Memorial Day marks the beginning of summer for a lot of people, and they’re excited if they get a 3-day weekend to celebrate. That’s fun, and I used to have a boat so I know. But the day means more to the millions who want to honor, not only the soldiers we’ve lost, but someone dear in their own lives. Adjustment to major loss is hard, but this is for sure: There are no rules. There is no one way to react, no one way to behave. It’s a very personal journey that well meaning friends and family cannot dictate nor judge. Only you know.
If Memorial Day brings anguish for you, here’s a couple of ideas to try that might make it easier. Set a time limit ahead of time. “I will spend 30 minutes tomorrow remembering.” The trick is to decide ahead of time so it’ll be easier to switch emotional gears when the time comes. (Brains believe what we tell them!)
Here’s something else for you to do ahead of time. Humor can play a big part in grief recovery, so it has its own chapter in my book, Emerging from the Heartache of Loss. Decide ahead of time to focus for a day, or even an hour, on the good times you had together and their wonderfulness instead of how much you miss them. Smiles lead to chuckles which might lead to laughing out loud, and laughing through tears eventually cancels them out.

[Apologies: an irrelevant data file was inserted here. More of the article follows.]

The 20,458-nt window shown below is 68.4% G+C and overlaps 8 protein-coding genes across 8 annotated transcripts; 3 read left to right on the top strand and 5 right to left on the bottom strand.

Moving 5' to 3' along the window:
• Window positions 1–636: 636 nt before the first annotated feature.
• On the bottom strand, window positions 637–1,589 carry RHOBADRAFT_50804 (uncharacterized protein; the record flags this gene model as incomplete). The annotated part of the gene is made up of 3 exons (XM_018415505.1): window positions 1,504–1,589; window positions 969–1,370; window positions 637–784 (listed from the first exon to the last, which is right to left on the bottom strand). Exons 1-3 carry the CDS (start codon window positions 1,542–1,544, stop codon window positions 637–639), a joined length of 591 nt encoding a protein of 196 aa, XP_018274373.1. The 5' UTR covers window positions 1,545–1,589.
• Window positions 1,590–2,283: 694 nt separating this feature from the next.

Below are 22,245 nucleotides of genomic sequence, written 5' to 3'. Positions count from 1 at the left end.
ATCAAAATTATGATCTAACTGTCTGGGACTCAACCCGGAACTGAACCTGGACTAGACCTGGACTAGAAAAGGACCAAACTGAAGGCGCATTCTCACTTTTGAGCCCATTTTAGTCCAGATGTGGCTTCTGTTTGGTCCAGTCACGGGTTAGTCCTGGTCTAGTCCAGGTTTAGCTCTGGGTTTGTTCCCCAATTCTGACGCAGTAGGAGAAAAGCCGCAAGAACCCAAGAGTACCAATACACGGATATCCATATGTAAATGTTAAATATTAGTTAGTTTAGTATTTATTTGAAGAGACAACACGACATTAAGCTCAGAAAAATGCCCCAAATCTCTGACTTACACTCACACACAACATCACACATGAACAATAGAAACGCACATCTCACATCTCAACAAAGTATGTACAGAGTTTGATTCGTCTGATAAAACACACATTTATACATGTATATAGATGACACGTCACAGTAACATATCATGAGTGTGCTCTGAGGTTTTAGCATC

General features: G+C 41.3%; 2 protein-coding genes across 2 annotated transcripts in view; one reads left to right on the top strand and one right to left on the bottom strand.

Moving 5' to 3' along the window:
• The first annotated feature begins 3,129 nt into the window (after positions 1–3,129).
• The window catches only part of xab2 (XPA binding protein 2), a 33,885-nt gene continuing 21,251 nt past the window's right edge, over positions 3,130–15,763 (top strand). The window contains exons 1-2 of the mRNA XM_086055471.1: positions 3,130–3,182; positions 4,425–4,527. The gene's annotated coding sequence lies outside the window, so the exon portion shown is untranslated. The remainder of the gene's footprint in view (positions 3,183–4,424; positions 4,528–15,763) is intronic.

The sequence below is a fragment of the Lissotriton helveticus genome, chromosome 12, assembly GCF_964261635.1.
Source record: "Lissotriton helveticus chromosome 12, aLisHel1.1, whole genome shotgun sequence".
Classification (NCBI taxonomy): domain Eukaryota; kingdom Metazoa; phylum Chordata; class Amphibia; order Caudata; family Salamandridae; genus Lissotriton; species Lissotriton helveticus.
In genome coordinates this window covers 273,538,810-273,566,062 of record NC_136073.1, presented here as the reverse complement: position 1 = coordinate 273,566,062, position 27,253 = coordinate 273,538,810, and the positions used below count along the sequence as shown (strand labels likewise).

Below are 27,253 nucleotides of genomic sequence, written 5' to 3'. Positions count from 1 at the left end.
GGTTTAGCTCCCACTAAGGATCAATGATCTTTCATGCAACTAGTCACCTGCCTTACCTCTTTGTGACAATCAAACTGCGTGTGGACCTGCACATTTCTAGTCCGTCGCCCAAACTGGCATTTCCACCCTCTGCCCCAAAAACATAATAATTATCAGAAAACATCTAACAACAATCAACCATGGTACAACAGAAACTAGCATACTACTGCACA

It might seem weird matching up the words “hospice” and “humor,” but some hospitals embrace the mood-elevating effects of laughter. Volunteers from the Hospice Smile Team in Southern Florida stuff jokes and riddles into real prescription bottles before handing them out. The labels read “Laughter is the best medicine — take as needed.” This humor therapy goes a step further, providing Comedy Carts and Clown Rounds to hospital patients. Here’s a quote to remember from a nurse involved in this program: “One of the greatest gifts we can share with others is a smile. As families work through a loss or prepare for a celebration of one’s life, it is important to share their funniest moments!” Leslie Gibson, RN, Suncoast Hospice